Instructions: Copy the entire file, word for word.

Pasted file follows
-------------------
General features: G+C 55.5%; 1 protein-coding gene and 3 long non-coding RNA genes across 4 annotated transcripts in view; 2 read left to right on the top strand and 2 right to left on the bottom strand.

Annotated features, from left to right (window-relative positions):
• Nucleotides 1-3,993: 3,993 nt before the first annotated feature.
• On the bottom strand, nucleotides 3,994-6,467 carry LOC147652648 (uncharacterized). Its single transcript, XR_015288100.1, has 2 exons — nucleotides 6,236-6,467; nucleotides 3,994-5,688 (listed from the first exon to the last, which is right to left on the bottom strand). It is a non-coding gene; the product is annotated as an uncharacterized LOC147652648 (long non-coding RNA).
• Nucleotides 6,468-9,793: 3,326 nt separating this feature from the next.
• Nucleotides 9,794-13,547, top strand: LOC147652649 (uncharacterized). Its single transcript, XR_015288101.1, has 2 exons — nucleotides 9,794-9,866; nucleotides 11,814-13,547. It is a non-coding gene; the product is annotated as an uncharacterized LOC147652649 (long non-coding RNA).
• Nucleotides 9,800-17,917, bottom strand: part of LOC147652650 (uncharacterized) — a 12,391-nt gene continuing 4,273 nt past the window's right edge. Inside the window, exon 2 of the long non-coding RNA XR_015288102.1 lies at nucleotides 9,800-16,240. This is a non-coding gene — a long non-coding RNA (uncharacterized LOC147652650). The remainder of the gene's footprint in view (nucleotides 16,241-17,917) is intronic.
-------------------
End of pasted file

General features: G+C 55.5%; 1 protein-coding gene and 3 long non-coding RNA genes across 4 annotated transcripts in view; 2 read left to right on the top strand and 2 right to left on the bottom strand.

Annotated features, from left to right (window-relative positions):
• Nucleotides 1-3,993: 3,993 nt before the first annotated feature.
• On the bottom strand, nucleotides 3,994-6,467 carry LOC147652648 (uncharacterized). Its single transcript, XR_015288100.1, has 2 exons — nucleotides 6,236-6,467; nucleotides 3,994-5,688 (listed from the first exon to the last, which is right to left on the bottom strand). It is a non-coding gene; the product is annotated as an uncharacterized LOC147652648 (long non-coding RNA).
• Nucleotides 6,468-9,793: 3,326 nt separating this feature from the next.
• Nucleotides 9,794-13,547, top strand: LOC147652649 (uncharacterized). Its single transcript, XR_015288101.1, has 2 exons — nucleotides 9,794-9,866; nucleotides 11,814-13,547. It is a non-coding gene; the product is annotated as an uncharacterized LOC147652649 (long non-coding RNA).
• Nucleotides 9,800-17,917, bottom strand: part of LOC147652650 (uncharacterized) — a 12,391-nt gene continuing 4,273 nt past the window's right edge. Inside the window, exon 2 of the long non-coding RNA XR_015288102.1 lies at nucleotides 9,800-16,240. This is a non-coding gene — a long non-coding RNA (uncharacterized LOC147652650). The remainder of the gene's footprint in view (nucleotides 16,241-17,917) is intronic.